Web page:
Whenever a society sets apart a second class of citizens, that group bears a disproportionate burden to keep the peace by knowing its “place.” To have an altercation with the ruling class (no matter who started it) is to have been found outside of that place, and thus to forfeit any protection that remains under that social structure. That is the case with the rights of women and unbelievers (dhimmis) subjugated under Islamic law. Hence the blaming and shunning of the woman in the report below.
The courts have ruled against these state-sponsored sexual assaults of female detainees, but that has not improved conditions for the victim who dared to publicize what happened to her. “Egypt’s Women Find Power Still Hinges on Men,” by David D. Kirkpatrick for the New York Times, January 9:
CAIRO “” At first Samira Ibrahim was afraid to tell her father that Egyptian soldiers had detained her in Tahrir Square in Cairo, stripped off her clothes, and watched as she was forcibly subjected to a “virginity test.”
But when her father, a religious conservative, saw electric prod marks on her body, they revived memories of his own detention and torture under President Hosni Mubarak’s government. “History is repeating itself,” he told her, and together they vowed to file a court case against the military rulers, to claim “my rights,” as Ms. Ibrahim later recalled.
That case has proved successful so far. For the first time last month, an administrative court challenged the authority of the military council and banned such “tests.” Ms. Ibrahim will ask a military court on Sunday to hold the officers accountable.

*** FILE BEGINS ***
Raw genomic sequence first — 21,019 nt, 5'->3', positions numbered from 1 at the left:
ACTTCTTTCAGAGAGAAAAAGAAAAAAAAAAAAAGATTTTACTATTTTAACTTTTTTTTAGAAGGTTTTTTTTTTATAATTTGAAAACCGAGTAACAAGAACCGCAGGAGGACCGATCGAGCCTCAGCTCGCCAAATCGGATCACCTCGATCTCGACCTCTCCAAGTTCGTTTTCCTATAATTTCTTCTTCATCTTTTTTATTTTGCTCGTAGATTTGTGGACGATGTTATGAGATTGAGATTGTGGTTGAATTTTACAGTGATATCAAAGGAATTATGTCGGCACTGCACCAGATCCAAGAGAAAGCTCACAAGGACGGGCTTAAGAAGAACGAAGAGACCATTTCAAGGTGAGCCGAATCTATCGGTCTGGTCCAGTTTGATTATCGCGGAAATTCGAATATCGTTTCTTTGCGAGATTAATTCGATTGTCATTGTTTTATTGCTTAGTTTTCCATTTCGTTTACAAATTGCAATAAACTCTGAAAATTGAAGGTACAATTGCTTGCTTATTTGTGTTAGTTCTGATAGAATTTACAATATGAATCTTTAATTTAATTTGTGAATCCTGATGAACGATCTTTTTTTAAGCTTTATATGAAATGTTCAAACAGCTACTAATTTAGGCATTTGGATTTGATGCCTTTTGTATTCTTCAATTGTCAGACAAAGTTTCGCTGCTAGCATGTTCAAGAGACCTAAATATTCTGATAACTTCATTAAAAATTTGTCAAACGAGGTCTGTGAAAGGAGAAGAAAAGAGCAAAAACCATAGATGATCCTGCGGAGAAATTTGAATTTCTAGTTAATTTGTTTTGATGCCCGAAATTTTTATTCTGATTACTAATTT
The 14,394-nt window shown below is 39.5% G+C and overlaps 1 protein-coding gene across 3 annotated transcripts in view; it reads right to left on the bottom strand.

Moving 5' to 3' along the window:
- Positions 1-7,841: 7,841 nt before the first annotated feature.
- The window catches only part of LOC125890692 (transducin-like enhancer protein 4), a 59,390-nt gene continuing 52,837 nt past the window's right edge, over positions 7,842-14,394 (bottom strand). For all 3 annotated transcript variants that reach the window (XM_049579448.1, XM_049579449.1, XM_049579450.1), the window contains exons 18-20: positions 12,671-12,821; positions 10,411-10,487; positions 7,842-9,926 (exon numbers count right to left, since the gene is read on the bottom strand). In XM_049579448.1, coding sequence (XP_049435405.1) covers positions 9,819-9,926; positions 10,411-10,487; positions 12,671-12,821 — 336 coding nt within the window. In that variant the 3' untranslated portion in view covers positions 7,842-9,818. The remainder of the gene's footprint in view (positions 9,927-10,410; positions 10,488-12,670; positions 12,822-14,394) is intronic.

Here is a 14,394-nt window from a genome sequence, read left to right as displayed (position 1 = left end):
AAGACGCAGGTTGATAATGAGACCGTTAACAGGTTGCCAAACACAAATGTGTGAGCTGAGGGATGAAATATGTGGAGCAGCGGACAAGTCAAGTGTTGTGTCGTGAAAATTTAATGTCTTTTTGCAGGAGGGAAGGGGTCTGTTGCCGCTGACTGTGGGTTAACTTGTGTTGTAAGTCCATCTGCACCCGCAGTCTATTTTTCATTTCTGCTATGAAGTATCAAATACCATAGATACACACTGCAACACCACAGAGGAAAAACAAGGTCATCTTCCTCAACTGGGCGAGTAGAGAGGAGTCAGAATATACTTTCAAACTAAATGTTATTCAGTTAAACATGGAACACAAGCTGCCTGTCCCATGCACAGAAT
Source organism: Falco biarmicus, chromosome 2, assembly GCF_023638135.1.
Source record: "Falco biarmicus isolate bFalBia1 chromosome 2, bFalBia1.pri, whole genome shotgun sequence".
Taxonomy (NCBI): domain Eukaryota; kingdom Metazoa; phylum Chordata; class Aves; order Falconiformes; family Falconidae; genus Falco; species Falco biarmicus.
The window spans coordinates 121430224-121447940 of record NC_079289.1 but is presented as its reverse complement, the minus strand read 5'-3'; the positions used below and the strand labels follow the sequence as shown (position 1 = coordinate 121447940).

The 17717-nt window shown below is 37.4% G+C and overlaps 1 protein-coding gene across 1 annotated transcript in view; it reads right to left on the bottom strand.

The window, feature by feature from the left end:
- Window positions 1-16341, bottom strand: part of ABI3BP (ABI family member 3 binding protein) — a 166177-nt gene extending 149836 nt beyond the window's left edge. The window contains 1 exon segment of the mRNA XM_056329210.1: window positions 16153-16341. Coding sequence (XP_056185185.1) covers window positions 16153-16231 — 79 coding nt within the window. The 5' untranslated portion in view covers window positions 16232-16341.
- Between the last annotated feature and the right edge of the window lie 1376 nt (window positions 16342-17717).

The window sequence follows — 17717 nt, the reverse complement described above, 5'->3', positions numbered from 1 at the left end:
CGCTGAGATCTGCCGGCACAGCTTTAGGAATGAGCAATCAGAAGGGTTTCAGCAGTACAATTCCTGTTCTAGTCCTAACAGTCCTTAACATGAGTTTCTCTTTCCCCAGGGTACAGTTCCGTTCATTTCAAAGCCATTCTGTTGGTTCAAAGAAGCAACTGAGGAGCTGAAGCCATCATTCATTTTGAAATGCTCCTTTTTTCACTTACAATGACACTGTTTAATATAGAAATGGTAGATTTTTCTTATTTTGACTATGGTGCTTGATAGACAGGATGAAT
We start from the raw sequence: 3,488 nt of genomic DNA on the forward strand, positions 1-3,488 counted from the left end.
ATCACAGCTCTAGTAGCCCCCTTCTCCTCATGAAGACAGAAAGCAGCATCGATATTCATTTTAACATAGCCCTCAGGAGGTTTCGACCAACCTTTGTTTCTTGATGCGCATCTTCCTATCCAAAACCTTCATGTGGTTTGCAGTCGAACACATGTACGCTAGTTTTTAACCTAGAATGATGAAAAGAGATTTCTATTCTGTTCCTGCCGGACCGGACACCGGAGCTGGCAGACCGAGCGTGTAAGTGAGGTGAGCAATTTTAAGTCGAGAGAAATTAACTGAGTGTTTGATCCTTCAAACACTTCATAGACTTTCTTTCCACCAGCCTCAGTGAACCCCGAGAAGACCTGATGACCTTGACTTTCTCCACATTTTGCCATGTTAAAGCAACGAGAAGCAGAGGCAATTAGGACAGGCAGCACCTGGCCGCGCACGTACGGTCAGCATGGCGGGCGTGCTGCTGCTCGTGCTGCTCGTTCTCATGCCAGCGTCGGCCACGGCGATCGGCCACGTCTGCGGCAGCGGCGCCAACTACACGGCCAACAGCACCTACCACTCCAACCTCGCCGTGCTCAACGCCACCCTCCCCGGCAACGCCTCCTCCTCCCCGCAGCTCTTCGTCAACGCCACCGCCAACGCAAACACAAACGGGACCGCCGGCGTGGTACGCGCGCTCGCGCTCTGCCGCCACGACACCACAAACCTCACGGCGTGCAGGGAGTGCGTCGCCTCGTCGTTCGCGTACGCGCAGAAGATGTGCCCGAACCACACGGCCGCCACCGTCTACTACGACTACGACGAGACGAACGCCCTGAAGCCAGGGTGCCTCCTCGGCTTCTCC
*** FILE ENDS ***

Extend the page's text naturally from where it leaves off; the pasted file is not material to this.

But nearly a year after Mr. Mubarak’s ouster, Ms. Ibrahim’s story in many ways illustrates the paradoxical position of women in the new Egypt. Emboldened by the revolution to claim a new voice in public life, many are finding that they are still dependent on the protection of men, and that their greatest power is not as direct actors but as symbols of the military government’s repression. It is not a place where Egyptian feminists had hoped women would be, back in the heady days of the revolution, when they played an active role, side by side with men, to bring down a dictator. […]
At the same time, the revolution has opened the door for the ascendance of conservative Islamist parties, including religious extremists who want to roll back some of the rights women do have. The mainstream Muslim Brotherhood is poised to win nearly half of the seats in Parliament, when voting is completed this week, while the more extreme Salafis are on track to win more than 20 percent.
While Brotherhood leaders talk of encouraging traditional roles but respecting women’s career choices, many Salafis oppose allowing women to play leadership roles and favor regulating issues like women’s dress to impose Islamic standards of modesty. “We have major concerns because what they are proposing is very oppressive,” said Ghada Shabandar, a veteran human rights activist. […]
But the stigma attached to victims of sexual abuse continues to force many to remain silent.
Six other women were subjected to “virginity tests” by the soldiers that night in March when Ms. Ibrahim was assaulted. The humiliation was so great, Ms. Ibrahim said, that she initially hoped to die. “I kept telling myself, “˜People get heart attacks, why don’t I get a heart attack and just die like them?” “
Her mother’s advice was to keep silent, if she ever hoped to marry, or even lead a dignified life in their village in rural Upper Egypt, Ms. Ibrahim said in an interview.
When she did speak out, Egyptian new media shunned her, she said, and only the international news media would cover her story. She received telephone calls at all hours threatening rape or death. But with the support of her father “” an Islamist activist who was detained and tortured two decades ago “” she persevered, and next week will go back to military court in an attempt to hold the perpetrators accountable as well….